Long reads

A vision for data driven lending

Tom Renwick

Tom Renwick

Propositions Manager, Atom Bank

“The past is a foreign country - they do things differently there" - so runs the infamous first line of L.P. Hartley's novel, The Go-Between. And so the unprecedented economic circumstances associated with Covid-19 are set to alter the lending landscape: lenders are dealing with material impairments, degradation of loan portfolios and spikes in forbearance requests. With the potential for cyclical lockdowns and business restarts on the horizon, lenders are having to monitor credit risk with limited visibility. Historic data sets previously used to drive a credit decision are less predictive of future circumstances.

Advanced data and analytics capabilities – the access to and mining of transactional data; real-time monitoring and advanced decisioning are integral to the solution. For traditional, incumbent institutions, the crisis represents perhaps the single most compelling opportunity to digitalise their systems. And for challenger banks and alternative lenders, an opportunity to steal a march: placing the plethora of open data sources available at the heart of their propositions.

Open banking – challenging information asymmetries

Bank ownership of customer data has long given incumbents a competitive advantage in terms of pricing and risk scoring. Yet as economic activity has progressively moved online, an increasingly long trail of data has been produced and advances in technology and financial regulation have made data portability economically viable. Open banking is challenging the existing competitive advantages associated with lending, curtailing incumbent banks' privileged access to customers and addressing the information asymmetry between borrowers and lenders.

Historically, existing bank account providers could better observe income, cashflows and existing loan performance than other potential lenders. Open banking is now enabling faster and better credit decisions: real-time granular transactional data can be mined to verify income, derive affordability, identify risk indications such as gambling and high cost lending, mitigating the risks associated with outdated information and lagging data. A broader picture of the risk profiles of applicants enables lenders to:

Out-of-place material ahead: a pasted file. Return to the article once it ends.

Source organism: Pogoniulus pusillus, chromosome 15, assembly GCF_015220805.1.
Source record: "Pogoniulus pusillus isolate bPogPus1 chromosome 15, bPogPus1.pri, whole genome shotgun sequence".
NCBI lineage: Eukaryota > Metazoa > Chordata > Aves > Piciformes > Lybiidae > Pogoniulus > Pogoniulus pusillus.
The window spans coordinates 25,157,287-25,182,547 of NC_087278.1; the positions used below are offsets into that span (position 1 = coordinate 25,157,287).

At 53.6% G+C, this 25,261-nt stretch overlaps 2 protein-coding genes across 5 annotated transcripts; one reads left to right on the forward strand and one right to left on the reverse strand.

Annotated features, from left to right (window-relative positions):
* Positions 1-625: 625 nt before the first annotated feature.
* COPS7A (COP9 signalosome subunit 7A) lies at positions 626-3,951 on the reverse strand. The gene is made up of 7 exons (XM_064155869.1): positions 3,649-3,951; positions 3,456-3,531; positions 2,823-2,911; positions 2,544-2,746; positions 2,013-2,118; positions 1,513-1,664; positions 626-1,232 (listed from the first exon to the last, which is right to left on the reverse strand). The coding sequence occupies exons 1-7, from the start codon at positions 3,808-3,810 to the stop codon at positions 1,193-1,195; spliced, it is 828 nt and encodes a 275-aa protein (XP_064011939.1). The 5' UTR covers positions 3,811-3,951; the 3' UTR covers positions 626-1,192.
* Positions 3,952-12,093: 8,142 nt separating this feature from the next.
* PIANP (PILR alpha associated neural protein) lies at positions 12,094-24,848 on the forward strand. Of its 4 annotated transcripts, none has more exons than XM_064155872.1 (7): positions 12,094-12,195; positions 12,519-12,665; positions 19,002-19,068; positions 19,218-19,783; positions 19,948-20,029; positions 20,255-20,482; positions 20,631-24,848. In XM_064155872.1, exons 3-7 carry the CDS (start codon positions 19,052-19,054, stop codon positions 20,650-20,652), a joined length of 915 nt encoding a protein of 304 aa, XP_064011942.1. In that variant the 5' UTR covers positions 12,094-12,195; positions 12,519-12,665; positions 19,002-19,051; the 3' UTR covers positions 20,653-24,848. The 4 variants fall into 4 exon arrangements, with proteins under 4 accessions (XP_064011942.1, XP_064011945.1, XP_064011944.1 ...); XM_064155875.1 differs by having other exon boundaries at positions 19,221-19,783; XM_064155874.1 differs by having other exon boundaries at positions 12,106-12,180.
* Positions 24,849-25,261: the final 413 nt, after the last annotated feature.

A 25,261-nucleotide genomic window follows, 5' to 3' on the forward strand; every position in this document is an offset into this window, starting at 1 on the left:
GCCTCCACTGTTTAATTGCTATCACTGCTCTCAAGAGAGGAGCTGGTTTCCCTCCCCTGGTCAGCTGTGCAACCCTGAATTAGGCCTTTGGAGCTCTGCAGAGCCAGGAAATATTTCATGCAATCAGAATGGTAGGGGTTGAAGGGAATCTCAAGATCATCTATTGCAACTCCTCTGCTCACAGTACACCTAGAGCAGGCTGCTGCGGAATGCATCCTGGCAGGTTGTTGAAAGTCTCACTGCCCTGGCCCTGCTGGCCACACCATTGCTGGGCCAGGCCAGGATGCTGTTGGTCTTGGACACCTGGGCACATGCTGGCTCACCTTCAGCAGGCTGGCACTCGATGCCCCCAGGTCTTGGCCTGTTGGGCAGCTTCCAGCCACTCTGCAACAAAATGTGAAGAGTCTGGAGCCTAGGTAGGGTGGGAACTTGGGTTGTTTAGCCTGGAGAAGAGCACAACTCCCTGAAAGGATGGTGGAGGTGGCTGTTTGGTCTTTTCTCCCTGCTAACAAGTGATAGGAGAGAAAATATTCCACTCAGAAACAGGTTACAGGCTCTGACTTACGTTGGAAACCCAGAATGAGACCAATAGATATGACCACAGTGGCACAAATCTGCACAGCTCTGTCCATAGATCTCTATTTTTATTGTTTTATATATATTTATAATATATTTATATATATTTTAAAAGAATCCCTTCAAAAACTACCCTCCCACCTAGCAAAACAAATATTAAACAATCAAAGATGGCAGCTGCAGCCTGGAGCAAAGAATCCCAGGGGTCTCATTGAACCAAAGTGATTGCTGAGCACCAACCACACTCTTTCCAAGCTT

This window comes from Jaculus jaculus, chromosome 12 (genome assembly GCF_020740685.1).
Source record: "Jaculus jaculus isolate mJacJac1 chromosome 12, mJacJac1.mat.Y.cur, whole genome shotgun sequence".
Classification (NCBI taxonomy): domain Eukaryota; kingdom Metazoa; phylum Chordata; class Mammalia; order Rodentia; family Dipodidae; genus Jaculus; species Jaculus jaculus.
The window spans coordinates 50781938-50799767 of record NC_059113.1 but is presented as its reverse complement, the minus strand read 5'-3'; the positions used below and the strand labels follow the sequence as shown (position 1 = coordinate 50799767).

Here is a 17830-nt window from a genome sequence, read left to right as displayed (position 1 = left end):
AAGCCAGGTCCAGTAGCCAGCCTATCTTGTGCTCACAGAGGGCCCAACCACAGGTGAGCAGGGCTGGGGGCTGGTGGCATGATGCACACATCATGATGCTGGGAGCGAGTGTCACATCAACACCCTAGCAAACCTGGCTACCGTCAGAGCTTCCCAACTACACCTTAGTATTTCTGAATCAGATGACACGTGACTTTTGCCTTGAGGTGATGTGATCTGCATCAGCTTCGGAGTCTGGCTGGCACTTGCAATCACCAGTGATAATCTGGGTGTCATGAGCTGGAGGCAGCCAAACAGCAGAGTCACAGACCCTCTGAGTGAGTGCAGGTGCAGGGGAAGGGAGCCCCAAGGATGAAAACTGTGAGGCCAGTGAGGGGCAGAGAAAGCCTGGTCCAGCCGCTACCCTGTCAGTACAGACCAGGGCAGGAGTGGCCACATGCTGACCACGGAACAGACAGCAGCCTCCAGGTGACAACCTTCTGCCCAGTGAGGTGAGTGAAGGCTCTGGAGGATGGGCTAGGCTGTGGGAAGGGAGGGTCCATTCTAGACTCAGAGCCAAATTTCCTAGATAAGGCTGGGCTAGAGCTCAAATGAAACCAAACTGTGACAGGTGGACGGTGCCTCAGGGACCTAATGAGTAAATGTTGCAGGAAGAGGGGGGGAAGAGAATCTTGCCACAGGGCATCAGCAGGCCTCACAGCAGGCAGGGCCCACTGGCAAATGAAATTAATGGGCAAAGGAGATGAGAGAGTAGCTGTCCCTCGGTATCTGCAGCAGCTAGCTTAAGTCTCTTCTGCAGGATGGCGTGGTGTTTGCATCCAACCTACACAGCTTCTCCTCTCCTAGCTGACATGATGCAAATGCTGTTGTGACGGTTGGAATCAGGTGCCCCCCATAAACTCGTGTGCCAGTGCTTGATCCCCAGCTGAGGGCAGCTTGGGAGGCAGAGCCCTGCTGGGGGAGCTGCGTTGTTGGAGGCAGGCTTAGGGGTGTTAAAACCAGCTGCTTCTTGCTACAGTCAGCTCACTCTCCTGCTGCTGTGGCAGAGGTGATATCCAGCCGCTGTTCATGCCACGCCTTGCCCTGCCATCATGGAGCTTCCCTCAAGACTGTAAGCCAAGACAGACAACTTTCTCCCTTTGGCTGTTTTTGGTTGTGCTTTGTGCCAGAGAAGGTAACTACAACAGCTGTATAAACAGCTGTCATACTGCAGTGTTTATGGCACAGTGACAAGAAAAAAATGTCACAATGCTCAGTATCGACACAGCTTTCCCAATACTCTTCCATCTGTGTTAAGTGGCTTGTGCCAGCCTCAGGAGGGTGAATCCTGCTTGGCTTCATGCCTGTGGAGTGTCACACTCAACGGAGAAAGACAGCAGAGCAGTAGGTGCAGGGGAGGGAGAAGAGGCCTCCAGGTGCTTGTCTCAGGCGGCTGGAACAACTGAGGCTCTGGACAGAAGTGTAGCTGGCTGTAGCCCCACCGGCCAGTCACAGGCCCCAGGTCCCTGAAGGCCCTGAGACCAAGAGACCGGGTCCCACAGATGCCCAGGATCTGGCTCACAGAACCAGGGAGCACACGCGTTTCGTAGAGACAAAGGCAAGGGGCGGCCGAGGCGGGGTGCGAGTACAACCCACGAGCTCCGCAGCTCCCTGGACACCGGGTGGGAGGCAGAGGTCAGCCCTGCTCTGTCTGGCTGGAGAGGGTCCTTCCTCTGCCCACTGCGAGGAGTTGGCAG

1. Make faster, near real-time decisions by facilitating automated affordability assessments and replacing manual processes;
  2. Increase acceptance rates by reducing false negatives and allowing an assessment of thin-file applicants;
  3. Reduce defaults due to predictive forecasting.

The opening up of transactional data will lead to increased competition in UK retail banking and facilitate new and innovative customer propositions. It is likely that broad access to transactional data may ultimately lead to the unbundling of products that are typically sold together by banks at present, such as overdrafts and current accounts – upending traditional current account economics.

Innovative fintech lenders, overlaying their services over existing current accounts, will be able to anticipate when a customer is likely to go into overdraft and offer an alternative, better priced line of credit to replace long-term overdraft use. This competitive dynamic is likely to impact both the quantum and price of incumbent banks' overdraft products, which could lead to a material reduction in their profitability.

Financial performance data – unlocking the supply of credit for SMEs

Across the UK, small businesses often struggle to access the finance they need. The Competition and Markets Authority report that 50% of small businesses only consider one lender when seeking a loan, with 25% of them put off from ‘shopping around’ by arduous and frustrating application processes. The average time to decision for a small business is between three and five weeks, with the time to disburse cash significantly longer. This is in part because data asymmetries between lenders and would-be borrowers are particularly acute in small business lending.

Evaluating creditworthiness in the current crisis is challenging. Certain industries, such as wholesale food distributors, have not only fared well, but struggled to meet exponential demand. Others - hospitality and tourism – even the most casual observer cannot fail to have noticed a struggle. But within even the same sub-sector, some businesses will be more or less suited to a faster recovery. Individual business models are heterogeneous, those with a strong online presence may be able to ride out an exogenous shock. Lenders therefore must go beyond sector or even sub-sector analysis to assess the creditworthiness of individual borrowers.